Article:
The bill would come at a critical point in corporate forced labor risk management, with the United States, Mexico, Canada, United Kingdom, Australia, and the European Union committed to sweeping new laws against modern slavery throughout the commercial supply chains feeding their economies.  Companies will see greater benefits in the long term, due to the the risk mitigation mechanisms, regulatory predictability, knowledge-building, and transnational consistency that are taking greater form in this expanding global regime.  Key measures that have been or will be enacted include: the U.S. Uyghur Forced Labor Prevention Act (UFLPA), the U.S.-Mexico-Canada Agreement, Canadian Modern Slavery Reporting Act, U.K. Modern Slavery Act Amendments, Australian Modern Slavery Acts, and the E.U. Council of Minister’s new proposal for a E.U. Forced Labor Prevention Law (which will be reconciled with the E.U. Parliament’s original antislavery legislation and likely in effect around late 2025 or first quarter 2026).

Regulators across these jurisdictions are also beginning to shift their focus onto new sectors where forced labor risks are rapidly emerging, most critically products in the renewable energy market.  The latter’s increasing intersection with human exploitation is significant and the potential ramifications for industry be given more attention in future blog articles.  But already, the U.S. Customs and Border Protection (CBP) agency has placed critical and rare earth minerals used in solar panels, wind turbines, electric vehicle parts, microprocessors, and new generation batteries into its highest UFLPA enforcement category.  This comes at the same time that U.S-bound importers and the multinationals supplying them continue to call for clearer regulatory guidance from the agency on how best to predictably minimize forced labor risks and manage the UFLPA’s manifold compliance burdens.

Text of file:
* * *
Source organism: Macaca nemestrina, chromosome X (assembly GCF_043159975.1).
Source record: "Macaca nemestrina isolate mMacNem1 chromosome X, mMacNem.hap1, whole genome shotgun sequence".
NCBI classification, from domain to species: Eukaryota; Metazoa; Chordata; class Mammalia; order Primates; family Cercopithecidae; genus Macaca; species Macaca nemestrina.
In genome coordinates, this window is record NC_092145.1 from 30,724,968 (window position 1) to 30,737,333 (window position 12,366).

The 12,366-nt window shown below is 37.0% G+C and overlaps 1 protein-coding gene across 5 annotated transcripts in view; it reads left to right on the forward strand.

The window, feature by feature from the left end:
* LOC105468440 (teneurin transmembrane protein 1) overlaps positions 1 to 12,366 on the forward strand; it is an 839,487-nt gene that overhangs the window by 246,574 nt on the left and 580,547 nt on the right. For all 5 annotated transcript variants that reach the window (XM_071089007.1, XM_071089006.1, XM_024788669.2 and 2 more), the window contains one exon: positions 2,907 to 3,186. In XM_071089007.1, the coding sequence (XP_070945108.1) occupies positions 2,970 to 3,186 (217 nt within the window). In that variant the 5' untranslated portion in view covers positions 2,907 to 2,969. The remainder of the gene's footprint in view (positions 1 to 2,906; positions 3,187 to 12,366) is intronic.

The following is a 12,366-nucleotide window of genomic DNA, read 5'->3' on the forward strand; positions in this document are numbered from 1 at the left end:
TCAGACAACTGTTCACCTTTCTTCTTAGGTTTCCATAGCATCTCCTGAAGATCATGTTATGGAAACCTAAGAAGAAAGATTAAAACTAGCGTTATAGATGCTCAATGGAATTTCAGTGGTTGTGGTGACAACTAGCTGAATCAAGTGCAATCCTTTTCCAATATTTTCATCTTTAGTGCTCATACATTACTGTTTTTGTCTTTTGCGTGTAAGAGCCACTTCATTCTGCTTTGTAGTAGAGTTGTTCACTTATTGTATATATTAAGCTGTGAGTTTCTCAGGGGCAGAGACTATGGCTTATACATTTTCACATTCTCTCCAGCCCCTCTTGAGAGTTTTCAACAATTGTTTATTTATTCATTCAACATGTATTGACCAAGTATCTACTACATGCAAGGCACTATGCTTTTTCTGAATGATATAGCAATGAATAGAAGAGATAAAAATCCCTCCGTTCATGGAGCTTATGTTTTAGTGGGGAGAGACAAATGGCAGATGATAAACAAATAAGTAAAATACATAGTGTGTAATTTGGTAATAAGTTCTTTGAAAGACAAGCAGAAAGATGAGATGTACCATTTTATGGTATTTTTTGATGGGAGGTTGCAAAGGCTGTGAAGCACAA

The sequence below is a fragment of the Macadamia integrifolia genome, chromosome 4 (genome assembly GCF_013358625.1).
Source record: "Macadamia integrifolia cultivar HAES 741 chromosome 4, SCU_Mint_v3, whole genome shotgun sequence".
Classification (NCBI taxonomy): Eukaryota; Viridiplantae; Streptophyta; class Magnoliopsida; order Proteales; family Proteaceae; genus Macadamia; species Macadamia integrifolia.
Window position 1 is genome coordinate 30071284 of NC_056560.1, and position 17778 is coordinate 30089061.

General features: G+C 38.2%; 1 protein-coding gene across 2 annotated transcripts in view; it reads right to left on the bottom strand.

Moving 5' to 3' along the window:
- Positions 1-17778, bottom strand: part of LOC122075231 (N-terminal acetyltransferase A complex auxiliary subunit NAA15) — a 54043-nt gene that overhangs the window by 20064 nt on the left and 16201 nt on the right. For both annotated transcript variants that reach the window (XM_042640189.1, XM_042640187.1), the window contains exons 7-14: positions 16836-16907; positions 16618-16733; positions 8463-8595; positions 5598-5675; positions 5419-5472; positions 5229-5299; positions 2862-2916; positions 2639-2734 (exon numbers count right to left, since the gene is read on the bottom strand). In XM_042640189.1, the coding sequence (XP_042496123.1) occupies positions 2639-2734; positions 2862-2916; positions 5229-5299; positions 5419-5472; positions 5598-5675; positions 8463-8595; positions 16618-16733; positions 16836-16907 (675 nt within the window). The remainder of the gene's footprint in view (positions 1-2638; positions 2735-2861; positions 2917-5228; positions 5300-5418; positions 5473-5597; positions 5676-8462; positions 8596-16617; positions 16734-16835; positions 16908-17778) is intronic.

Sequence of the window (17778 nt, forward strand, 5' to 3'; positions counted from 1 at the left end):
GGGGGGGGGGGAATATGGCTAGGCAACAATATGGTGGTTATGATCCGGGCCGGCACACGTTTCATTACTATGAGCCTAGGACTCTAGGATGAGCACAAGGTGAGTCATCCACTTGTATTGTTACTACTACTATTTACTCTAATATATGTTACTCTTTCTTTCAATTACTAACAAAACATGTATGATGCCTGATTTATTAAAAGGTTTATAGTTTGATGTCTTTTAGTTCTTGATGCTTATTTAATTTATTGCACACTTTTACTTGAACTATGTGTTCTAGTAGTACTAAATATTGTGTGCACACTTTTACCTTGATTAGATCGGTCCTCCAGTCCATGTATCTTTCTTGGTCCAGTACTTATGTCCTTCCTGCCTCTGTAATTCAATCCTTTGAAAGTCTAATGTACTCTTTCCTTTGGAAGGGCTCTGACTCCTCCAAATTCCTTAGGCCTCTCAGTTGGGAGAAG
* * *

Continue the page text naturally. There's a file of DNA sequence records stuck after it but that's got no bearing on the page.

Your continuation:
While the bill may not be immediately consequential to some companies, it is hopefully a portent of expanded federal guidance that will be essential to effective corporate compliance efforts.  S. 484 also requires Commerce to incorporate the new employee human rights training into the agency’s existing training practices, suggesting that issues of forced labor in supply chains will be better appreciated by a wider cross-section of agency regulators. 

An intra-agency expansion of human rights guidance would also help the private and public sectors coalesce around a shared risk management approach and enforcement-compliance partnership.  To continue this momentum, it would make the most sense if similar guidance was instituted by other federal agencies sharing jurisdiction over U.S. forced labor laws – namely the Labor Department’s Bureau of International Labor Affairs, Homeland Security’s CBP, Securities and Exchange Commission, Treasury, and the State Department’s Bureau of Democracy, Human Rights, and Labor.

Presently, there doesn’t seem to be any notable opposition to the legislation in the House, and its passage under unanimous consent in the Senate suggests federal human rights guidance would fare well with House lawmakers should they take S. 484 up this year.